Noodles & Company is in a similar position to Panera and could feasibly take steps to reduce the prevalence of GMOs in its menu offerings. However, in a move catering to healthier eaters, the company currently uses only soybean oil to sauté its dishes, making nearly every item on the menu GMO-filled. Chipotle has transitioned away from the use of soybean oil, but such a move by Noodles & Company would require a substantial reworking of the entire menu. If that major obstacle were overcome, the company would have less GMO-free sourcing for its remaining menu items than many of its competitors in fast casual food.
What to expect
A move by the largest chain restaurants to go GMO-free will not happen anytime soon due simply to the widespread prevalence of GMO ingredients and the currently limited sources for large supplies of GMO-free corn and soybeans and the even scarcer supply of meat and dairy products from animals raised on GMO-free feed. Chipotle has established itself as the only national restaurant chain willing and able to cater to the growing number of consumers seeking conveniently sustainable food and its efforts will be rewarded with truly organic growth. While the list of restaurants likely to follow Chipotle's lead in vowing to go completely GMO-free is currently empty, expect the voluntary labeling of GMO-containing products and the number of GMO-free menu selections at larger restaurant chains to grow in the near future. More and more consumers want to know the origins of the food they eat, and responsive companies should see the benefit in giving the consumers what they want.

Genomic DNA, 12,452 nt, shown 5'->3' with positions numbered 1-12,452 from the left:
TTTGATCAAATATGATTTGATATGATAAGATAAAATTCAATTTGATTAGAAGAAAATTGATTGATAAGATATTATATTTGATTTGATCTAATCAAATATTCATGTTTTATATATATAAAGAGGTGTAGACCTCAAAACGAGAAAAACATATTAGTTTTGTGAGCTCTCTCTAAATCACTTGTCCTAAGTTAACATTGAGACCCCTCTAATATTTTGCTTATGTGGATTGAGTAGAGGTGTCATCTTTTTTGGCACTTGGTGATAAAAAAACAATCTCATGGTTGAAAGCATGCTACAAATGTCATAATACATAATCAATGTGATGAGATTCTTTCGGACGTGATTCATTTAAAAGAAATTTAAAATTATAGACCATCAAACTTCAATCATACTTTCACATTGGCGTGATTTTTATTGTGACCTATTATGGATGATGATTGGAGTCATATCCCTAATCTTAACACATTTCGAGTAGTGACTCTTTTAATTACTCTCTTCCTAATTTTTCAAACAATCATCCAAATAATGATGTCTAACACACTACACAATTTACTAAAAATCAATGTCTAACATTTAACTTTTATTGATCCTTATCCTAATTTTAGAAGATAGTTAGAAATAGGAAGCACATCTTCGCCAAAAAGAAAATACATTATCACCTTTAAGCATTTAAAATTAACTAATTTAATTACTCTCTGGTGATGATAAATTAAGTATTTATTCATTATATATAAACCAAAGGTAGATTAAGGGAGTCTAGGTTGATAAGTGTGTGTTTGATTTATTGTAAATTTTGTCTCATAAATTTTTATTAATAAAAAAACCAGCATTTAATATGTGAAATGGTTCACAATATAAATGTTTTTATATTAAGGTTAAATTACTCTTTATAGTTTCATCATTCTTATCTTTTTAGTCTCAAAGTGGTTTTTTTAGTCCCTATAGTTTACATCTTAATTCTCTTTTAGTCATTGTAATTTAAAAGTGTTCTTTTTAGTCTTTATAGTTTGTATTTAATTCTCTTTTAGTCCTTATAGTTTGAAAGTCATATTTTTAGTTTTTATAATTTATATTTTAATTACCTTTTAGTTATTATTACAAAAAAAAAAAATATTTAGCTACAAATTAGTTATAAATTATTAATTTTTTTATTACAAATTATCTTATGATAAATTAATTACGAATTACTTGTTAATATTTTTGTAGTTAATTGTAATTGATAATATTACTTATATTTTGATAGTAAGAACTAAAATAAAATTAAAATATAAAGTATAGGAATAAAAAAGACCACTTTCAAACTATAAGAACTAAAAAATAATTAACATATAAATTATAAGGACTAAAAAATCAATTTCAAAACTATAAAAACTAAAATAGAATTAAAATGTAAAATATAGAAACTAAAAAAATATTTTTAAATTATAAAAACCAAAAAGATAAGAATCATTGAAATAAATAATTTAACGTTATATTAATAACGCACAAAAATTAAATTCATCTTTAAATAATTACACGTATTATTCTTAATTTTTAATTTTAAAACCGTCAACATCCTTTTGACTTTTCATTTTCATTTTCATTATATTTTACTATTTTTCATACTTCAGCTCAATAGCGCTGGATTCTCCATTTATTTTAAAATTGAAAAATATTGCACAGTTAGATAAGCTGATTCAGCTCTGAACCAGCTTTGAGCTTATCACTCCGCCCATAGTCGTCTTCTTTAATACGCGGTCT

Chipotle Becomes the First National Restaurant Company to Use Only Non-GMO Ingredients
DENVER--( BUSINESS WIRE )--Chipotle Mexican Grill (NYSE: CMG) has achieved its goal of moving to only non-GMO ingredients to make all of the food in its U.S. restaurants – including all of the food at its Asian restaurant concept, ShopHouse Southeast Asian Kitchen. The company is now actively developing new recipes for its tortillas, which are the only food items on its menu that include any artificial additives. Both initiatives underscore Chipotle’s commitment to serving food made from the very best ingredients.
GMOs, or genetically modified organisms, are crops that have had specific changes introduced to their DNA that don’t occur naturally, using the science of genetic engineering. GMOs are common in the American food system. According to the USDA National Agricultural Statistics Service, 94% of corn and 93% of soybeans grown in this country came from GMO strains in 2014. As a result, more than 80% of foods consumed in the U.S. contain genetically modified ingredients, by some estimates, making it very difficult for consumers to avoid GMO ingredients in restaurants or in food purchased in grocery stores.
“There is a lot of debate about genetically modified foods,” said Steve Ells, founder, chairman and co-CEO of Chipotle. “Though many countries have already restricted or banned the use of GMO crops, it’s clear that a lot of research is still needed before we can truly understand all of the implications of widespread GMO cultivation and consumption. While that debate continues, we decided to move to non-GMO ingredients.”
Chipotle became the first national restaurant company to voluntarily disclose GMO ingredients in its food in March 2013, and pledged at that time to move to non-GMO ingredients for all of its food. Most of the company’s use of genetically modified ingredients was tied to soybean oil, which it used to cook chips and taco shells, and in a number of recipes (such as the adobo rub it uses for grilled chicken and steak) and for cooking (both on its grills and for use in sauté pans). Corn and flour tortillas also included some GMO ingredients.